But the younger Tundidor testified it was his father who plotted the crime and fatally stabbed Morrissey.
The elder Tundidor then poured gasoline around Joseph Morrissey’s body and the kitchen area, and set the house on fire, the son testified, while Linda Morrissey — still bound at her hands and feet — and son Patrick, then 5, remained in the master bedroom.
Days before his murder, Morrissey had sent a letter to Tundidor requesting overdue security deposits.
Jurors found the elder Tundidor guilty despite the lack of physical evidence placing him at the scene, and the fact that a murder weapon was never recovered.
Broward prosecutors Tom Coleman and Steve Zaccor said Morrissey was stabbed nine times with what they believe was a 16-inch Bowie knife similar to one the elder Tundidor sold at his window-tinting shop.
The elder Tundidor’s defense attorney Christopher Pole asserted he was asleep at his business on the night of the murder while Randy H. Tundidor went on a violent, crack cocaine-fueled rampage.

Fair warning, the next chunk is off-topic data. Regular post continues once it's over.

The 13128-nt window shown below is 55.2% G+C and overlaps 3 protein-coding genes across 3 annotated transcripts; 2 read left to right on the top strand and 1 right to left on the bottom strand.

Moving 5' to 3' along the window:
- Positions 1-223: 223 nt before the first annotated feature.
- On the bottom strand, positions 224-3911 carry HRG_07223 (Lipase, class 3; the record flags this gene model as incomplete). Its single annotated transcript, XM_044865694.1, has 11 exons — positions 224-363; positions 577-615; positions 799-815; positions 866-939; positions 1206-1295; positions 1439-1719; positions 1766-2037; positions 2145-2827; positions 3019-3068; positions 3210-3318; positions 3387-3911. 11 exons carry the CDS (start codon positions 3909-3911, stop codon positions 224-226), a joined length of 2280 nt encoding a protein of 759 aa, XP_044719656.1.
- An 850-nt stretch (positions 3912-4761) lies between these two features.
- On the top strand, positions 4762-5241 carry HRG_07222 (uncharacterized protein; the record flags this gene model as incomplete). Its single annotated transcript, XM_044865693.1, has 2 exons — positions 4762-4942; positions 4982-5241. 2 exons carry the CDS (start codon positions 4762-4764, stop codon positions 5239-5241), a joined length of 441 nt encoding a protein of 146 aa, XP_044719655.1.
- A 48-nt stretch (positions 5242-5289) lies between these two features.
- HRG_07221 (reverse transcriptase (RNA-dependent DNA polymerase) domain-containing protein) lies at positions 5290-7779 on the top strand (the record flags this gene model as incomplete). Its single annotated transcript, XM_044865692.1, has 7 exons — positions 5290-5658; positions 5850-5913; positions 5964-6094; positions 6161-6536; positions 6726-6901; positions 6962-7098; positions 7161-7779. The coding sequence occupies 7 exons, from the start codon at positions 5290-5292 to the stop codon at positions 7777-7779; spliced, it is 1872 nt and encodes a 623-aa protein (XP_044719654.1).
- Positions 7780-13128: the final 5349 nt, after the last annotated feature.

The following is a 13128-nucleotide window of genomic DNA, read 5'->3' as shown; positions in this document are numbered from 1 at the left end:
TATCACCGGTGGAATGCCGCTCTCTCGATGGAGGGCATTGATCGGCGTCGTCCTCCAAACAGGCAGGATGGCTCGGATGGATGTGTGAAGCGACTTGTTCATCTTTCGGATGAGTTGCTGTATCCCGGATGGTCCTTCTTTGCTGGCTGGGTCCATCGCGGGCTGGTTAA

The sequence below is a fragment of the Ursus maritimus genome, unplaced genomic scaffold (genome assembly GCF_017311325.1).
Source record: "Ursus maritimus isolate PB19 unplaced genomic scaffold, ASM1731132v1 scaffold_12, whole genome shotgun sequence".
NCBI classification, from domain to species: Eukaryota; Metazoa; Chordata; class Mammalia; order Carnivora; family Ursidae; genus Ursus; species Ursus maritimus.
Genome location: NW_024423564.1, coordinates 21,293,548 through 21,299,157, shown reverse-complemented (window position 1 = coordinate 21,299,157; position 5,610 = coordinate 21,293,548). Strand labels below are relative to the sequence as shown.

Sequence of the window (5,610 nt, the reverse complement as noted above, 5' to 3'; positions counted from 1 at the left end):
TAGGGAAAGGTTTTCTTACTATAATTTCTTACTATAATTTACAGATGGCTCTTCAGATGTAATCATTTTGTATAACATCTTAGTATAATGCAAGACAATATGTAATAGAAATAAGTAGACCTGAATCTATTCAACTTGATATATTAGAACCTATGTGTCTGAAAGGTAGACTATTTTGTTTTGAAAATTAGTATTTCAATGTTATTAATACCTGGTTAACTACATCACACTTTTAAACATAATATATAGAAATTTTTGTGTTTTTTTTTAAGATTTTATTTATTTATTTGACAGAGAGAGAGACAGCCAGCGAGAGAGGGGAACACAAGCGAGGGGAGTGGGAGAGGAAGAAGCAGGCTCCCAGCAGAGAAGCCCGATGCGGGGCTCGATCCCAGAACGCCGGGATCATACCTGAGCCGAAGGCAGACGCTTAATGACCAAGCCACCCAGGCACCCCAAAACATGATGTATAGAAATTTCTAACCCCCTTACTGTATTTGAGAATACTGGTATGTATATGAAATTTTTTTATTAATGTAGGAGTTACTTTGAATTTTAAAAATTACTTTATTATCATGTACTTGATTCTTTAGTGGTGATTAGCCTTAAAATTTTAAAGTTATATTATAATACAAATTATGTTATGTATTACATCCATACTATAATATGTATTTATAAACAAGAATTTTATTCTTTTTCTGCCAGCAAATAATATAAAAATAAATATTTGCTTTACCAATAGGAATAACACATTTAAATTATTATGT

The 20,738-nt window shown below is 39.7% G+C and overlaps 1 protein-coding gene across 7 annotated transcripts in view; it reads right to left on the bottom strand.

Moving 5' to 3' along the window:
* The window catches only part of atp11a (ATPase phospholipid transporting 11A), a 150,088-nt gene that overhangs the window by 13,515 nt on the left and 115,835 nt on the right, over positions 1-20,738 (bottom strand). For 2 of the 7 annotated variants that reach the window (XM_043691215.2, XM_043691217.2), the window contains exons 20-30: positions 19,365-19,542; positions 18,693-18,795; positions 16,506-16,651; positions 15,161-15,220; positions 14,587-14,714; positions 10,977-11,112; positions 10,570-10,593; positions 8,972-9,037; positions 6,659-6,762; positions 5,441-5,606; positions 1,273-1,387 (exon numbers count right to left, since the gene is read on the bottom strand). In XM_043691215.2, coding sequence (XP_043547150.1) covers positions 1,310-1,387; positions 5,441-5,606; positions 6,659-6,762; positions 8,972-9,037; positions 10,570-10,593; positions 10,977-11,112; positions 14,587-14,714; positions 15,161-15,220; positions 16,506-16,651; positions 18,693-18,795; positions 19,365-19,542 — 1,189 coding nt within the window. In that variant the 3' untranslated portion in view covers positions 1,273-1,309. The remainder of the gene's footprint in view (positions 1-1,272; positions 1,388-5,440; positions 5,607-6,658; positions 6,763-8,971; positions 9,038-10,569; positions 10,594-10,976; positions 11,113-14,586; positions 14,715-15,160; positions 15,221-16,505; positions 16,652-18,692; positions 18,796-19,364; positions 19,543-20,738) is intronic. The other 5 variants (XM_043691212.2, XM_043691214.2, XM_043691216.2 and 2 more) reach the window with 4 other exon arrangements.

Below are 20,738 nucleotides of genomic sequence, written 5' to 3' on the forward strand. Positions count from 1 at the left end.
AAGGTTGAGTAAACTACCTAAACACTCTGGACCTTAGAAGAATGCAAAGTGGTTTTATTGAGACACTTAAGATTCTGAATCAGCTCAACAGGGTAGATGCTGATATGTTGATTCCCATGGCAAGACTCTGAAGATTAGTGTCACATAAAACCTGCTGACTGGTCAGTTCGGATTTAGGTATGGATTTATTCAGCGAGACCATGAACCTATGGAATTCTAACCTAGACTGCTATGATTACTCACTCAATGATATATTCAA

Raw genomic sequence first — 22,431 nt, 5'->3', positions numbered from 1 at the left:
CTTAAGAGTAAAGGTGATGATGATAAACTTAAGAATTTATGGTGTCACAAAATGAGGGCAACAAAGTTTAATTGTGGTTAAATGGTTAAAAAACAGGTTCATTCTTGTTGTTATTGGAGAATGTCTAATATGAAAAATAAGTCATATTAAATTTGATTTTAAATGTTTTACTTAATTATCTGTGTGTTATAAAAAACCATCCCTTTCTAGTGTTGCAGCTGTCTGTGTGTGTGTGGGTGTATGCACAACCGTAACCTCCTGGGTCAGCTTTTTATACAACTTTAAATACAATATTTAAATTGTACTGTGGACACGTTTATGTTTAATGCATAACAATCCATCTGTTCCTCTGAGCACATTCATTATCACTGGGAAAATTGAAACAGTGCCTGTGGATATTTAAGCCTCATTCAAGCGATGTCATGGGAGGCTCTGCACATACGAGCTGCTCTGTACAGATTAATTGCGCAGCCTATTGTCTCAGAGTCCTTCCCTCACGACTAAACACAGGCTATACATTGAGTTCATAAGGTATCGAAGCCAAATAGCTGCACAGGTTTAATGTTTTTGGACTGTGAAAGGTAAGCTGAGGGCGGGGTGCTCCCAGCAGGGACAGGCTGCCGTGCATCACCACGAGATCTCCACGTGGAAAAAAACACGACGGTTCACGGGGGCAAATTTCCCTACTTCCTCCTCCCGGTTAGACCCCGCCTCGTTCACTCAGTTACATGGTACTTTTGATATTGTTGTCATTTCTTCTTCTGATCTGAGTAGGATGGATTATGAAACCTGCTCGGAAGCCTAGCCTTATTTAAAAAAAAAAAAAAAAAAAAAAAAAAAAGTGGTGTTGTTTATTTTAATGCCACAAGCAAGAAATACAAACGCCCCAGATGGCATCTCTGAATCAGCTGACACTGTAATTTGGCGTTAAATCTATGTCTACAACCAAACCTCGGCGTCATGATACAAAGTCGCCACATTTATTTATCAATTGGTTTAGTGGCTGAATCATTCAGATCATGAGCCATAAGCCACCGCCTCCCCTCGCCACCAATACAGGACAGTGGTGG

For the elder Tundidor, legal troubles were nothing new. State and federal court records revealed numerous judgments against him for money owed and contracts broken; four evictions since 1995; three bankruptcies since 1989; three divorces since 1991 (one filed by his wife on Valentine’s Day); and dropped charges in a 1990s murder-for-hire plot that resulted in his being shot several times in the chest.
“Mr. Tundidor is a truly unique individual,” said Alvin Entin, a Fort Lauderdale defense attorney who once represented Bentsy Muram, a former associate of Tundidor.
How unique? Tundidor lied to police in what everyone thought was a deathbed confession after he was shot in October 1993, Entin recalled.
That lie had to do with Muram, a South Florida brake shop franchisee convicted in 1997 of the murder of a former tenant. Muram had allegedly hired Tundidor to carry out the killing, then tried to murder Tundidor for good measure. Muram was found guilty; charges against Tundidor were dropped when the witness against him, a prostitute, disappeared.
Said Entin: “[The judge] said he had never met a person who ever lied on a dying declaration.”